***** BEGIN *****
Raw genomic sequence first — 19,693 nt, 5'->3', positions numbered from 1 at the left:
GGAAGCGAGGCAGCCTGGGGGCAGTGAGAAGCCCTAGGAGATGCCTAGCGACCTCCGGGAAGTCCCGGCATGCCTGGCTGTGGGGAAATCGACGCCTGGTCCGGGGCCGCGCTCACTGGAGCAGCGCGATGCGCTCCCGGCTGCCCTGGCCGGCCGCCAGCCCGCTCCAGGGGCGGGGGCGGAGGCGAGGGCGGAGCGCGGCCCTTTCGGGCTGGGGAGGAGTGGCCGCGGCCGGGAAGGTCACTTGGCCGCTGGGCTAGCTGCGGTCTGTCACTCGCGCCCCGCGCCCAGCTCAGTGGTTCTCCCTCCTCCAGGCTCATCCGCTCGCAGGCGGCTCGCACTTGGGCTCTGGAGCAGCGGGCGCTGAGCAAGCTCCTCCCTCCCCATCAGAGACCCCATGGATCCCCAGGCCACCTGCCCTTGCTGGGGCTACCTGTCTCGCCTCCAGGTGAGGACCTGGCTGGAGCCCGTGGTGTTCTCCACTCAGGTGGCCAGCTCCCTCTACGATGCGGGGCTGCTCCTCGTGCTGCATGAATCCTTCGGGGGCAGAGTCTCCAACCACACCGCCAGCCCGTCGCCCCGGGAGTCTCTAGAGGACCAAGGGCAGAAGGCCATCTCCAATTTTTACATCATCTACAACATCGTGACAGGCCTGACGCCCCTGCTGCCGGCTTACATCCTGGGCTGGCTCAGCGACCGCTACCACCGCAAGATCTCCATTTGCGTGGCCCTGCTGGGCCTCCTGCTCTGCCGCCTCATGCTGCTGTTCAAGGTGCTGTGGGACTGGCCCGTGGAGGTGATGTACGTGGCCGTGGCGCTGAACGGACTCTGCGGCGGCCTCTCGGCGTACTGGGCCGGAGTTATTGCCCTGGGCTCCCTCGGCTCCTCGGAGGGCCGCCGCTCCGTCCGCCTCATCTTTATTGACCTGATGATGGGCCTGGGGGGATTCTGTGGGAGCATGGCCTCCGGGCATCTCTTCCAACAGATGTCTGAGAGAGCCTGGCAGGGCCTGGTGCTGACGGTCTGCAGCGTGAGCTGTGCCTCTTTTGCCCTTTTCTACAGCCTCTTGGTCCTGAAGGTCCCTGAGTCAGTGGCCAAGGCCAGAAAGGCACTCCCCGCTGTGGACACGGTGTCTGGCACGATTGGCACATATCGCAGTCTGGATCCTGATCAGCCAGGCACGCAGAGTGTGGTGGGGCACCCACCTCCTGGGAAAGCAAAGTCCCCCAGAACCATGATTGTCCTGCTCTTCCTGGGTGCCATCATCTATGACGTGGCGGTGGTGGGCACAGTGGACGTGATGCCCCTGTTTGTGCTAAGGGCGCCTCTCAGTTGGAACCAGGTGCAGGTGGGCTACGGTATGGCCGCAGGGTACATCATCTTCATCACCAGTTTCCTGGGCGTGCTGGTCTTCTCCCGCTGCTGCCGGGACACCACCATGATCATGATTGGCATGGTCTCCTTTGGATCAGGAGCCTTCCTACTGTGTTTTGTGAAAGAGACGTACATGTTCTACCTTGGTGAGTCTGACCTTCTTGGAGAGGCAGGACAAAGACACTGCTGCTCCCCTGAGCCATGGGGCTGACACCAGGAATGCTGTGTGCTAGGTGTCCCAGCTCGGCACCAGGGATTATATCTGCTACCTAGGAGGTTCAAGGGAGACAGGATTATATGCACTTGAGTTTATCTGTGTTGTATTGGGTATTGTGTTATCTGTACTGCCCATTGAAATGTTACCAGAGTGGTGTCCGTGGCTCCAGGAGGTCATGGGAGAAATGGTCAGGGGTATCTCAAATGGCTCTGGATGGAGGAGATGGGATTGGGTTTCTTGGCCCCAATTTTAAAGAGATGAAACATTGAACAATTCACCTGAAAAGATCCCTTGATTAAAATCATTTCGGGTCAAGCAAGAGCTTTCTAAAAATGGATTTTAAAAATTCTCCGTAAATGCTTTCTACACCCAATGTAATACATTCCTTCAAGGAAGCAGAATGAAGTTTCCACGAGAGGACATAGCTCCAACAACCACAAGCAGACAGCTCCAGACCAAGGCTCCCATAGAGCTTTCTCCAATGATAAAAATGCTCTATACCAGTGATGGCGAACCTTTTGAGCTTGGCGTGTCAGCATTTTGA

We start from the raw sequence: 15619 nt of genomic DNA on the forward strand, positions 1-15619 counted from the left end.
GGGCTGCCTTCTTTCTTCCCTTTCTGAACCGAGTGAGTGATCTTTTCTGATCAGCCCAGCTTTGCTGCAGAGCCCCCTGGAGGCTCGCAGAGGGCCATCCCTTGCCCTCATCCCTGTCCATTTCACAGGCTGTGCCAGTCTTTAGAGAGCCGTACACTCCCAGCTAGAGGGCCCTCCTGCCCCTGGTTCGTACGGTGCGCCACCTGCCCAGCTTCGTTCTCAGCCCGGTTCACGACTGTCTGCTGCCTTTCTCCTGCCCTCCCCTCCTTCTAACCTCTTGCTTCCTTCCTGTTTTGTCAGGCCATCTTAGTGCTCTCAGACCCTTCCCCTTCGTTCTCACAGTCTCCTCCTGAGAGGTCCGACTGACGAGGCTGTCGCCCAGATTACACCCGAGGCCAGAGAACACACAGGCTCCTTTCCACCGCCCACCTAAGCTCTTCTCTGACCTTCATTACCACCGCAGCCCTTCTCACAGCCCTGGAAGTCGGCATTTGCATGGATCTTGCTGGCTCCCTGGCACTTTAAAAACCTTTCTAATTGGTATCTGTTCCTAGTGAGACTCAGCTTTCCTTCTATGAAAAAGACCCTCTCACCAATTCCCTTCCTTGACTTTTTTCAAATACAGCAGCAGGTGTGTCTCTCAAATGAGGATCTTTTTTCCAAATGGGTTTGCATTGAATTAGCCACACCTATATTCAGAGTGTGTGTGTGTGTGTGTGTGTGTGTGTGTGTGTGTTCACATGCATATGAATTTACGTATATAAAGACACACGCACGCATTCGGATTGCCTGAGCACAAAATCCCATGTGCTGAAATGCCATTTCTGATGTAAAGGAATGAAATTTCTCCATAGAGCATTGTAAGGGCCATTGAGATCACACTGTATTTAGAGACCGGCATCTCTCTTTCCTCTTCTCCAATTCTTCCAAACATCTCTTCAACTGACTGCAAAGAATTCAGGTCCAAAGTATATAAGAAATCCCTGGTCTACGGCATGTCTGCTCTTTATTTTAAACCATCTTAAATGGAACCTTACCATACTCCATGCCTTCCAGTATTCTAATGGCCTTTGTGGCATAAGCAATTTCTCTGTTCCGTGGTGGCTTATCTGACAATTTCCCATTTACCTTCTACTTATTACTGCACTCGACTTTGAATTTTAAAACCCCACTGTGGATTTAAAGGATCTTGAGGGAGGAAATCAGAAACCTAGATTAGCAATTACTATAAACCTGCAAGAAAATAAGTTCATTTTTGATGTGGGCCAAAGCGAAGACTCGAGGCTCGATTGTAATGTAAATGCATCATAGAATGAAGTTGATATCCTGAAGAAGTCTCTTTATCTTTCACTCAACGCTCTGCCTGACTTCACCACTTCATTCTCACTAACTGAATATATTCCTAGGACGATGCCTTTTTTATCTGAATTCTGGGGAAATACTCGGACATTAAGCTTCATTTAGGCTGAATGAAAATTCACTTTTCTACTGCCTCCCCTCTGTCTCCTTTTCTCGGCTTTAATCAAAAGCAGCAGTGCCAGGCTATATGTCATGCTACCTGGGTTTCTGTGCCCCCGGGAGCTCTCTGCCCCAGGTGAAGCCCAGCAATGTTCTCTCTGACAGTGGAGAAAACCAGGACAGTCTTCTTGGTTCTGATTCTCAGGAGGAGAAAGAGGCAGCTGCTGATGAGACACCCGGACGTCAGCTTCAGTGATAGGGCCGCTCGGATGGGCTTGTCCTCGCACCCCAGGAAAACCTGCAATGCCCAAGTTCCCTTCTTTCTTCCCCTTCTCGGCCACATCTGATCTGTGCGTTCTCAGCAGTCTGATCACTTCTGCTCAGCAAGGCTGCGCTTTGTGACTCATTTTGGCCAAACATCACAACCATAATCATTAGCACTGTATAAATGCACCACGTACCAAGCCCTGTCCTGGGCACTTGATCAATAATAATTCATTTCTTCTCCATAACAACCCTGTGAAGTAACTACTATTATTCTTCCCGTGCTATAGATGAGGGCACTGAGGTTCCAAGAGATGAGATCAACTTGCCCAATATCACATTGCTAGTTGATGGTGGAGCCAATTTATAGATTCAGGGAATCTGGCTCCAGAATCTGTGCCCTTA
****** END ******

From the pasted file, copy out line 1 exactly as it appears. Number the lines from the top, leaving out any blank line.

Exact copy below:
Raw genomic sequence first — 19,693 nt, 5'->3', positions numbered from 1 at the left: